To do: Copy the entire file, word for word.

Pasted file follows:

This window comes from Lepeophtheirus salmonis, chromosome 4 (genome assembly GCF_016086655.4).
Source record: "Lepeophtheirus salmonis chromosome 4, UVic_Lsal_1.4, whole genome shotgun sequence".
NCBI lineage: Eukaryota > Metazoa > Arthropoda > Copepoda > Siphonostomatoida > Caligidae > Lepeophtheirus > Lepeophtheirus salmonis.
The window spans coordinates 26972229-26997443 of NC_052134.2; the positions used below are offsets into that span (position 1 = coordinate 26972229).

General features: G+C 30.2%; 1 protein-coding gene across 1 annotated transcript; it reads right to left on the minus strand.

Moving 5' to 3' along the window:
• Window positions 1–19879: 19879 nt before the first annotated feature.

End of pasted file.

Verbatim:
This window comes from Lepeophtheirus salmonis, chromosome 4 (genome assembly GCF_016086655.4).
Source record: "Lepeophtheirus salmonis chromosome 4, UVic_Lsal_1.4, whole genome shotgun sequence".
NCBI lineage: Eukaryota > Metazoa > Arthropoda > Copepoda > Siphonostomatoida > Caligidae > Lepeophtheirus > Lepeophtheirus salmonis.
The window spans coordinates 26972229-26997443 of NC_052134.2; the positions used below are offsets into that span (position 1 = coordinate 26972229).

General features: G+C 30.2%; 1 protein-coding gene across 1 annotated transcript; it reads right to left on the minus strand.

Moving 5' to 3' along the window:
• Window positions 1–19879: 19879 nt before the first annotated feature.